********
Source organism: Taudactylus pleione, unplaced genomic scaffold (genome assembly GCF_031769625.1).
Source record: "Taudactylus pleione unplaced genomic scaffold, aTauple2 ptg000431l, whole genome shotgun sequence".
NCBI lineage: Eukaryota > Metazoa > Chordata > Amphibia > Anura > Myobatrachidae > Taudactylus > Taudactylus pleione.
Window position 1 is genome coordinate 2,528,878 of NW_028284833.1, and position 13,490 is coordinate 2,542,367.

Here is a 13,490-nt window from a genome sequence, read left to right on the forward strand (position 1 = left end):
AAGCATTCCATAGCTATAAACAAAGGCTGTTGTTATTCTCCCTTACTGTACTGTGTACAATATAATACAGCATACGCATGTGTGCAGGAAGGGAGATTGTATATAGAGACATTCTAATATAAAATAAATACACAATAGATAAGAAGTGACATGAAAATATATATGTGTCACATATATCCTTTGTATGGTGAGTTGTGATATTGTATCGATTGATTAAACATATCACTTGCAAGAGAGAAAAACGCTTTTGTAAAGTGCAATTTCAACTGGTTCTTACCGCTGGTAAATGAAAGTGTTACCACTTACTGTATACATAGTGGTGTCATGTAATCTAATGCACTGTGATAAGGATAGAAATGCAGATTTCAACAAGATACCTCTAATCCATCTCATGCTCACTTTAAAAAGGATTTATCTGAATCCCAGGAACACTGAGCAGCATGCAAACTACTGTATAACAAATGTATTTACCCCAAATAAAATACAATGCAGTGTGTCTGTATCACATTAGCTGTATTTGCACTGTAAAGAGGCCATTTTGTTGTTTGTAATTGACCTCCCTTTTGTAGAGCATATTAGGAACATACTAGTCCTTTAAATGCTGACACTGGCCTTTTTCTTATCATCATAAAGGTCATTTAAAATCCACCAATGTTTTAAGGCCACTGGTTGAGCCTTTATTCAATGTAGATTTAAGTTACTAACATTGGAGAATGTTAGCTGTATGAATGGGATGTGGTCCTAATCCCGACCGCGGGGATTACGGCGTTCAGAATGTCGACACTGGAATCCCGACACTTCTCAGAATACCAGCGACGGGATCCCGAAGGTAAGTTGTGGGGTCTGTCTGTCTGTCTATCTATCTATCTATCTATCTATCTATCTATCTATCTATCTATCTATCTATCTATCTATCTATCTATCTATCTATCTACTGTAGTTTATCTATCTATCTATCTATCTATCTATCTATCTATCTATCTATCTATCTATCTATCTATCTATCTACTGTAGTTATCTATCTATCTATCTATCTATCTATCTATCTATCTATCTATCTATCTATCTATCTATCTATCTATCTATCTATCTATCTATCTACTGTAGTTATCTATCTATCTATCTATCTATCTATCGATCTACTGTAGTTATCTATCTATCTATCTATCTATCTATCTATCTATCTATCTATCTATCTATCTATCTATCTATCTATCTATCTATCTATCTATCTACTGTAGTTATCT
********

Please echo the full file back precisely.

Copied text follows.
Source organism: Taudactylus pleione, unplaced genomic scaffold (genome assembly GCF_031769625.1).
Source record: "Taudactylus pleione unplaced genomic scaffold, aTauple2 ptg000431l, whole genome shotgun sequence".
NCBI lineage: Eukaryota > Metazoa > Chordata > Amphibia > Anura > Myobatrachidae > Taudactylus > Taudactylus pleione.
Window position 1 is genome coordinate 2,528,878 of NW_028284833.1, and position 13,490 is coordinate 2,542,367.

Here is a 13,490-nt window from a genome sequence, read left to right on the forward strand (position 1 = left end):
AAGCATTCCATAGCTATAAACAAAGGCTGTTGTTATTCTCCCTTACTGTACTGTGTACAATATAATACAGCATACGCATGTGTGCAGGAAGGGAGATTGTATATAGAGACATTCTAATATAAAATAAATACACAATAGATAAGAAGTGACATGAAAATATATATGTGTCACATATATCCTTTGTATGGTGAGTTGTGATATTGTATCGATTGATTAAACATATCACTTGCAAGAGAGAAAAACGCTTTTGTAAAGTGCAATTTCAACTGGTTCTTACCGCTGGTAAATGAAAGTGTTACCACTTACTGTATACATAGTGGTGTCATGTAATCTAATGCACTGTGATAAGGATAGAAATGCAGATTTCAACAAGATACCTCTAATCCATCTCATGCTCACTTTAAAAAGGATTTATCTGAATCCCAGGAACACTGAGCAGCATGCAAACTACTGTATAACAAATGTATTTACCCCAAATAAAATACAATGCAGTGTGTCTGTATCACATTAGCTGTATTTGCACTGTAAAGAGGCCATTTTGTTGTTTGTAATTGACCTCCCTTTTGTAGAGCATATTAGGAACATACTAGTCCTTTAAATGCTGACACTGGCCTTTTTCTTATCATCATAAAGGTCATTTAAAATCCACCAATGTTTTAAGGCCACTGGTTGAGCCTTTATTCAATGTAGATTTAAGTTACTAACATTGGAGAATGTTAGCTGTATGAATGGGATGTGGTCCTAATCCCGACCGCGGGGATTACGGCGTTCAGAATGTCGACACTGGAATCCCGACACTTCTCAGAATACCAGCGACGGGATCCCGAAGGTAAGTTGTGGGGTCTGTCTGTCTGTCTATCTATCTATCTATCTATCTATCTATCTATCTATCTATCTATCTATCTATCTATCTATCTATCTATCTATCTATCTACTGTAGTTTATCTATCTATCTATCTATCTATCTATCTATCTATCTATCTATCTATCTATCTATCTATCTATCTACTGTAGTTATCTATCTATCTATCTATCTATCTATCTATCTATCTATCTATCTATCTATCTATCTATCTATCTATCTATCTATCTATCTATCTACTGTAGTTATCTATCTATCTATCTATCTATCTATCGATCTACTGTAGTTATCTATCTATCTATCTATCTATCTATCTATCTATCTATCTATCTATCTATCTATCTATCTATCTATCTATCTATCTATCTATCTACTGTAGTTATCT